The moments of reckoning that are currently happening within the U.S. are bitter-sweet. We, as a national community, are fervently resisting systems of oppression that have been maintaining power for far too long. But our resistance is also forcing too many of us to revisit past traumas and pull back the scabs on wounds we had hoped were healed. 

Survivors of sexual trauma are especially vulnerable in this current social and political climate.  Whether their trauma is connected to a recent assault or one from long ago, survivors are constantly triggered. They are made to watch the current president, the supposed leader of this nation, mock other survivors. They have to sit, stunned, as another alleged sexual predator is nominated to the nation’s highest court. And they have to bite their tongues, as they witness the people they know and love defend and uphold accused and convicted rapists. Somehow, in all of this witnessing and reckoning, survivors of sexual abuse must find the strength to heal from their trauma.

Healing from sexual abuse is difficult, and heartbreaking and devastatingly cyclical. ‘me too’ asked relationship and sex therapist Eliza G. Boquin (who is also the owner and founder of The Relationship & Sexual Wellness Center of Houston) to offer 3 ways survivors of sexual abuse can work towards healing their trauma. Here is her advice:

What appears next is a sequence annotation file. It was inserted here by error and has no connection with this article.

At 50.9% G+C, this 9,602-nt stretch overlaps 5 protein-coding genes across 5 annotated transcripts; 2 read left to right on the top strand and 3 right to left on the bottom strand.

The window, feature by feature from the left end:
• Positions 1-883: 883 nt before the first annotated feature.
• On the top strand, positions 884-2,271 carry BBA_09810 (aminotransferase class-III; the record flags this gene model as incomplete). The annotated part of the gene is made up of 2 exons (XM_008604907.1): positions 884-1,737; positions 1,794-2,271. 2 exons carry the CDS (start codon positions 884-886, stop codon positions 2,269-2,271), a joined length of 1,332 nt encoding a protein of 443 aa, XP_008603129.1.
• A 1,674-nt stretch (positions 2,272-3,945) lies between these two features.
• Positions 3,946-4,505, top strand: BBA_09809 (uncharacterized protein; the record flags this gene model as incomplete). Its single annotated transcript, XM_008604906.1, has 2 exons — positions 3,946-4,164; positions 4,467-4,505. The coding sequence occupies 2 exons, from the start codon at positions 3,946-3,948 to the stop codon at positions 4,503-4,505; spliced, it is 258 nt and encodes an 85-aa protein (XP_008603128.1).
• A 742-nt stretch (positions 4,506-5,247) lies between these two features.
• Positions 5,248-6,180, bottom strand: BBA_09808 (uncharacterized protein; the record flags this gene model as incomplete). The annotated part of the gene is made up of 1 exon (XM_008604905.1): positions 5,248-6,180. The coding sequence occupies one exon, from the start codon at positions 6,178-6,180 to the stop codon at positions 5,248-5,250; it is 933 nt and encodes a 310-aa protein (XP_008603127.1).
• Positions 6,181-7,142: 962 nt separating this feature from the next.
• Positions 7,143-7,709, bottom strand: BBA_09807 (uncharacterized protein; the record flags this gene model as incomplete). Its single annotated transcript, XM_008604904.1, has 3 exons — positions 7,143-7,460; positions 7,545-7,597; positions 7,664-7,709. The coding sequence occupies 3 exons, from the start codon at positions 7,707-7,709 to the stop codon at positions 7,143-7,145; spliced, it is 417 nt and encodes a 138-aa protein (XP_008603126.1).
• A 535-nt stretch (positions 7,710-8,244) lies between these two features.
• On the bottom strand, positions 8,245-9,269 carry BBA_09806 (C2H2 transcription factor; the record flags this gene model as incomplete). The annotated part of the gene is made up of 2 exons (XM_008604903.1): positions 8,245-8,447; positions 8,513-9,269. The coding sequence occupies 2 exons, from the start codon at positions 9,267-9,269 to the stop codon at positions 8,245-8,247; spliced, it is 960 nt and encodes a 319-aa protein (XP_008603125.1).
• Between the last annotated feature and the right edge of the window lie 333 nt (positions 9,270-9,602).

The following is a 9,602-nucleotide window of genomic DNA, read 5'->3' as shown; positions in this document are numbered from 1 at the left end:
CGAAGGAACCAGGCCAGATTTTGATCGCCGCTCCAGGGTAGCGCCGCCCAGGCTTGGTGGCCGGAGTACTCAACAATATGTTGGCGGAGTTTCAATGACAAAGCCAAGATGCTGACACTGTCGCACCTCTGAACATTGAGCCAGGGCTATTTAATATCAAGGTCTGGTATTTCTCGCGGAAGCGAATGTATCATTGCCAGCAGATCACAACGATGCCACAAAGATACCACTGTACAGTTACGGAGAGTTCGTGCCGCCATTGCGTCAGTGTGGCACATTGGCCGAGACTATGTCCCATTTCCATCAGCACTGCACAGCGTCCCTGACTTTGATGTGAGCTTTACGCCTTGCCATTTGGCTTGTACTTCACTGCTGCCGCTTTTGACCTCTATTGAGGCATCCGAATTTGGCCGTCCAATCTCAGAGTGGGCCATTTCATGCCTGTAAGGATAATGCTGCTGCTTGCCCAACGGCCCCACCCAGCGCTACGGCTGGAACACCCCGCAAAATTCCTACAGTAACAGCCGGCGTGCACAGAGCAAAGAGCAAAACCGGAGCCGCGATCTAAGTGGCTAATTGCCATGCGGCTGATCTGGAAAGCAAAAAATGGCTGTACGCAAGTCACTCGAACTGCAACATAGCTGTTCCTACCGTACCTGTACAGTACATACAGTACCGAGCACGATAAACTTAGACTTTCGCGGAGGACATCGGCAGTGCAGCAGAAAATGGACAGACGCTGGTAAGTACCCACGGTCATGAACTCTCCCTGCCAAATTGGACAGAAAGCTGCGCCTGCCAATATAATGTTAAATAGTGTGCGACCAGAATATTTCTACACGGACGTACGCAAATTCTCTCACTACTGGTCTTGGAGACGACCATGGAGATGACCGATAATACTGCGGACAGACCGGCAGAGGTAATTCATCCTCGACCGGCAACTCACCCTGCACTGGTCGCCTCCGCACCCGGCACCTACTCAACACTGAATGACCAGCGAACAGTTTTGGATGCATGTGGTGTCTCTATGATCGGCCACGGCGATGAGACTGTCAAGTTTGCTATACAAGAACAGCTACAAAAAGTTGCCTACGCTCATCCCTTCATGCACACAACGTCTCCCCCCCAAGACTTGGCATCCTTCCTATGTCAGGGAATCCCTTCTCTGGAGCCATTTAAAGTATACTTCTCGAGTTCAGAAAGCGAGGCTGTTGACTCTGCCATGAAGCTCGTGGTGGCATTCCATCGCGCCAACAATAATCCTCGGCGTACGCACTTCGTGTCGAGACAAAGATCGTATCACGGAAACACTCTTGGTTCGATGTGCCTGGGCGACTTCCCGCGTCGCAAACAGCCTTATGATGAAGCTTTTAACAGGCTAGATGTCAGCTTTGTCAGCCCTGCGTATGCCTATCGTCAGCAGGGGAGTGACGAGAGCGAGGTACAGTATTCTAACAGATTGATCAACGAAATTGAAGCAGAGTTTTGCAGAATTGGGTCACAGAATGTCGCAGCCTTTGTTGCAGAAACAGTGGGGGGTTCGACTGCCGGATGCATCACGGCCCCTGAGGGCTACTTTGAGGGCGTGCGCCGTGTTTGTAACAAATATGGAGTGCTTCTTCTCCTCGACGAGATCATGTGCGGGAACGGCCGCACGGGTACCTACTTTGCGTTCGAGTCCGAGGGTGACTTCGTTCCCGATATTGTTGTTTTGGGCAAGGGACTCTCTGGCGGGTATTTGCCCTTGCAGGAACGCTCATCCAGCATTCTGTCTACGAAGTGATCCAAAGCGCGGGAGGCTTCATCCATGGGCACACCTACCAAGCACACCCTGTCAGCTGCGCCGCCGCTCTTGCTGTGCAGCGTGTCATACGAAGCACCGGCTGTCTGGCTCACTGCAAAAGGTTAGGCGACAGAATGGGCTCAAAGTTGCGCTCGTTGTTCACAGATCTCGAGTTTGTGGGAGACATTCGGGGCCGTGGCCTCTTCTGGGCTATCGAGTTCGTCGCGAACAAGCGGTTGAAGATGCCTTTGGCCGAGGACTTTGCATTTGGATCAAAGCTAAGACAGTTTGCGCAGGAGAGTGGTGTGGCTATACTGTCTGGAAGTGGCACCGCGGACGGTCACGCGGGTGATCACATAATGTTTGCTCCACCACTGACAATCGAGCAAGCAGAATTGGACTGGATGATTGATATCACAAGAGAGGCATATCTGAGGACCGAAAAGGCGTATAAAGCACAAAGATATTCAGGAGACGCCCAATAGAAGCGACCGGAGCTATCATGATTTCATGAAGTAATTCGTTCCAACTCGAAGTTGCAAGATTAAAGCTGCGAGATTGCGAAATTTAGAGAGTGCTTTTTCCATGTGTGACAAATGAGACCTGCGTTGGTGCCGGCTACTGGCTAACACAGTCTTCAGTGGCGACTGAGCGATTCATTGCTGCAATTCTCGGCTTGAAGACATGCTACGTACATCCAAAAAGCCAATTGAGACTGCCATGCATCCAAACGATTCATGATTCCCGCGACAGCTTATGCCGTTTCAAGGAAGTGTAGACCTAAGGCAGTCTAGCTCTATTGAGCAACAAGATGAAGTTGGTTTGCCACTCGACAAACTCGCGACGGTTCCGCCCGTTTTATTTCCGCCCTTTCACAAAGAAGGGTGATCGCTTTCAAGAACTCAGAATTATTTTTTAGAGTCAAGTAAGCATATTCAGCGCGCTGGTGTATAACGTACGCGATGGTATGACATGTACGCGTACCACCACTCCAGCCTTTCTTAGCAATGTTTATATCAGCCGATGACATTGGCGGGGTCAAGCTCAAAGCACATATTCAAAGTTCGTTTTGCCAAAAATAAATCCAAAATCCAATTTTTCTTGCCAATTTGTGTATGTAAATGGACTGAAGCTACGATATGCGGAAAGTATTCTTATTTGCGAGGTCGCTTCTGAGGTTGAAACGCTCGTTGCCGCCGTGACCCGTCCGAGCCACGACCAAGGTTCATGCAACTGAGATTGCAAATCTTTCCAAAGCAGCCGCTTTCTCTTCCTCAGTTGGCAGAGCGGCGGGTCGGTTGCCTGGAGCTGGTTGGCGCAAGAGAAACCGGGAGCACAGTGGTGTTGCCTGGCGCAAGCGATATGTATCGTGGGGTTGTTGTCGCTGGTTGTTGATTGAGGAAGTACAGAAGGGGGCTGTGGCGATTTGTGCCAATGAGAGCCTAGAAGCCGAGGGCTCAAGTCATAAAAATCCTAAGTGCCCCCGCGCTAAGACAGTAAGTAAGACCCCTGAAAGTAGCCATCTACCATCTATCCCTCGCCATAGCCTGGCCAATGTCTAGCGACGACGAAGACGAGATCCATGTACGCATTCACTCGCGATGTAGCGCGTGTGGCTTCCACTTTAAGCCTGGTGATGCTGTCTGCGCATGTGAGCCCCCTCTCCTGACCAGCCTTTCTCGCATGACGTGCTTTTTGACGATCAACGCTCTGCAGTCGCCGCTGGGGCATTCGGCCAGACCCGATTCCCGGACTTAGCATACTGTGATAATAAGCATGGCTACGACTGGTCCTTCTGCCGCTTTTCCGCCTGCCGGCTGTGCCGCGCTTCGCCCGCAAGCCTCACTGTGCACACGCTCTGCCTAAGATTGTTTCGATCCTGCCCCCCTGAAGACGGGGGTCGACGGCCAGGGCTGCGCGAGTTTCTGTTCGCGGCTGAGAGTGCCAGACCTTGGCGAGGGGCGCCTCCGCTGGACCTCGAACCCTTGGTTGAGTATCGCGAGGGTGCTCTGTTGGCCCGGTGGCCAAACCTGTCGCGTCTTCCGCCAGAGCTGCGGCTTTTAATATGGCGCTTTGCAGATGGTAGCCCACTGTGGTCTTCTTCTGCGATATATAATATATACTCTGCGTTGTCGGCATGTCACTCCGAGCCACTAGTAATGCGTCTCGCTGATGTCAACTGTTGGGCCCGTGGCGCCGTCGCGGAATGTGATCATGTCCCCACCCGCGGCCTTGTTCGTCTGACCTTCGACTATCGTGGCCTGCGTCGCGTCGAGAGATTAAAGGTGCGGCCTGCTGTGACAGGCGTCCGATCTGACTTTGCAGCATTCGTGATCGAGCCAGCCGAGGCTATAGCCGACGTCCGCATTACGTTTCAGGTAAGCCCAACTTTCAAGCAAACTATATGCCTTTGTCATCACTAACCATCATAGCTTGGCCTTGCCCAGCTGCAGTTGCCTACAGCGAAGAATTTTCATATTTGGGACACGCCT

1) Work with a licensed psychotherapist who specializes in sexual trauma:

Trauma wreaks havoc on our bodies, minds, and spirits. It gets stuck in our bodies and can keep us from living full, healthy, satisfying lives. Trauma is not something we can pray away, wish away or override with positive thinking.  The best way a survivor of sexual assault can relieve themselves of their burden of trauma is with the guided support of a licensed professional who is trained to address the unconscious and conscious memories associated with the assault. 

2) Stay Open to Different Healing Paths:

There is no “right” way to heal.  Survivors must understand that their path toward healing is their own, and they should be open to exploring which paths work for them. Healing can look like psychotherapy AND energy healings, trauma-informed yoga, acupuncture, meditation, or prayer. Maybe healing will require all of these options done simultaneously. The key is to steer clear of any self-destructive, self-sabotaging methods of tending to pain.

3) Take Back Your Power

Tapping back into one’s power as a survivor won’t happen overnight, and the process may look extremely messy. It’s important that survivors allow themselves grace and claim small victories throughout the process of returning to their power. Maybe they’ve made the phone call to schedule their first session in therapy, or they’ve started writing in a journal hoping to rewrite their narratives, or perhaps they’re joining a survivors support group.  Survivors must acknowledge the choices and ways they’ve already begun to take steps towards healing, and celebrate their beautiful and unwavering resiliency.

Healing from sexual violence can—at times—feel insurmountable, but it is possible. Find additional sources for survivors here.